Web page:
Recognizing the importance of neurosurgeons retaining the option to manage their own patients in the ICU, the Society of Neurological Surgeons (SNS) created what we now know as CAST (Committee on Advanced Subspecialty Training), which created subspecialty certification process in various areas of neurosurgery training, including neurocritical care. CAST chose to throw the net very widely, and included neurologists, general intensivists, and others in their own neurocritical care certification pathway. This CAST decision to accreditate non-neurosurgeons through their own process was not well-received by other specialty boards, who responded with their own pathway for board certification in neurocritical care. In 2019 the ACGME approved the American Board of Psychiatry and Neurology (ABPN) proposal to accredit fellowship programs in the “new subspecialty of Neurocritical Care” at its February 2019 meeting—clearly, the ABPN felt that the history of neurocritical care started the day they discovered that subspecialty! This ABPN expanded the eligibility for its certification pathway beyond neurology and neurosurgery to anesthesiology, emergency medicine, surgery, and internal medicine, and subsumed all prior certifications by UCNS, CAST, and other non-accredited fellowships under its requirements. To be eligible for this new subspecialty certification, “eligible physician must sit for and pass the ABPN NCC examination regardless of past/other certifications in NCC.” UCNS refused to fade away or accept the supremacy of the ABPN neurocritical care certification process, and their website listed their intention to continue “business as usual including offering a UCNS Neurocritical Care Certification Examination” https://www.ucns.org/Online/About/NCC_FAQs.aspx. The American Osteopathic Association also got in the game, as their DO graduates were being excluded from some of the other pathways; they have declared their intention to offer their DO graduates a neurocritical care certification process that will commence in January 2023.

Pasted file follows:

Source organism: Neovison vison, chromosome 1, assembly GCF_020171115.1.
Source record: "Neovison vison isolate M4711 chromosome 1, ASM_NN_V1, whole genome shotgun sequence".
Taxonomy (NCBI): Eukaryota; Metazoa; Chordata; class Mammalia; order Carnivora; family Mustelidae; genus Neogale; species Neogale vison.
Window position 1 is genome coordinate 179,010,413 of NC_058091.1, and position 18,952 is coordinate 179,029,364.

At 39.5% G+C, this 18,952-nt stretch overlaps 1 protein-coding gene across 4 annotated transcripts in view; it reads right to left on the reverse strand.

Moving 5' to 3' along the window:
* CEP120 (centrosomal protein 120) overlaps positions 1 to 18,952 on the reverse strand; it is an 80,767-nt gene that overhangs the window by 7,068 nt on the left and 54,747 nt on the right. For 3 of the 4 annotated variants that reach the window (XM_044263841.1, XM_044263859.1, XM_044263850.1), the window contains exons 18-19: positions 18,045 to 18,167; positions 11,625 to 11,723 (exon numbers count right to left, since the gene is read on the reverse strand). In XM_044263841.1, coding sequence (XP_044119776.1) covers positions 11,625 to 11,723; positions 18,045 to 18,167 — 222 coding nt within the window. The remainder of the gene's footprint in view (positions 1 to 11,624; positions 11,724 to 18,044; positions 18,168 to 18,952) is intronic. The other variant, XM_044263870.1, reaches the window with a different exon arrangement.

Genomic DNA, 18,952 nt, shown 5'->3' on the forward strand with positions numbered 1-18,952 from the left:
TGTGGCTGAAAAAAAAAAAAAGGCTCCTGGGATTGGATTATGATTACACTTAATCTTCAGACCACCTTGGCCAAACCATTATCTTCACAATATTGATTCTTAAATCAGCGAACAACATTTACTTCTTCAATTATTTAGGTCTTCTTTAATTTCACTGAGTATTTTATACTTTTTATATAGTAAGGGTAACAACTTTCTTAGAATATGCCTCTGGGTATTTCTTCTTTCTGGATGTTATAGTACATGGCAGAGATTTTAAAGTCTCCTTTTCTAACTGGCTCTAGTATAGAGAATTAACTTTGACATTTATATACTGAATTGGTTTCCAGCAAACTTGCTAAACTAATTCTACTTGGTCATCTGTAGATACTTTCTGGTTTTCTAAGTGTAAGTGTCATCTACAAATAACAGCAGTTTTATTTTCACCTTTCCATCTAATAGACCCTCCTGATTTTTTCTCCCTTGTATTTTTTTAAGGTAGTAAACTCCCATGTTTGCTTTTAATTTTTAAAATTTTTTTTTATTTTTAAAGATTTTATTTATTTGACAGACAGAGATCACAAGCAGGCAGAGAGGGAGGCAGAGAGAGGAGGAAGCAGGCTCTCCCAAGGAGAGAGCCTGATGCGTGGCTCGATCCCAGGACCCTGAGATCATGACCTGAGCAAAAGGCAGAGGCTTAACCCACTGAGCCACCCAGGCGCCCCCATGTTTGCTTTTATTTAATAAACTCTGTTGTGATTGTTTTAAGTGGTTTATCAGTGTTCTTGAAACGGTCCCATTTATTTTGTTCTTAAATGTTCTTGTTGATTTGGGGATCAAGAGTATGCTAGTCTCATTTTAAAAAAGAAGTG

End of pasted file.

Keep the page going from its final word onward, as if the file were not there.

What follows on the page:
While well intentioned, the UCNS, CAST, and most recently the ABPN and AOA certifications for neurocritical care have opened the floodgates to have the opposite outcome to what the Neuro Critical Care Society was originally formed to avoid–the substandard neurocritical care by non-neurointensivists. With the new “grand-fathering” into neurocritical care of multiple specialties, some of them not remotely involved in the ICU, we will rapidly progress to a situation in which the majority of “neurointensivists” in the USA will not be neurosurgeons, neurologists or neuroantesthesiologists; indeed, the majority will not have done a neurocritical care fellowship at all–they will have taken a quiz, and paid a fee to be designated as “neurointensivists” (a title with diminishing meaning). As neurocritical care becomes a highly sought-after subspecialty for hospital stroke accreditation and other standards that affect the hospital’s bottom line, the proliferation of physicians grandfathered to neurocritical care has expanded considerably, diluting the standards. We have come full circle from the original intention of the founders of the Neurocritical Care Society. It is no longer a joke that if you throw a stone in any random direction, you will hit two neurointensivists! It is hard to imagine how this could be good for our patients.
How did organized neurosurgery contribute to this dilution phenomenon? Largely because neurosurgeons abdicated the care of their patients to intensivists as a way of avoiding ‘non-surgical’ responsibilities (perhaps to some extent because the ICU care was included in the 90-day global period in our surgical fee?). We also threw our net too broadly, as CAST neurocritical care offered a pathway to subspecialty certification to non-neurosurgeons (who did not take too kindly to a neurosurgery body trying to subsume internists and neurologists under its purview). Now we find ourselves in a confusing set of dueling neurocritical care board certification options (UCNS, CAST, ABPN, AOA), each declaring supremacy over other options, and presenting an intuitively dubious relevance for those who actually care about patient outcomes.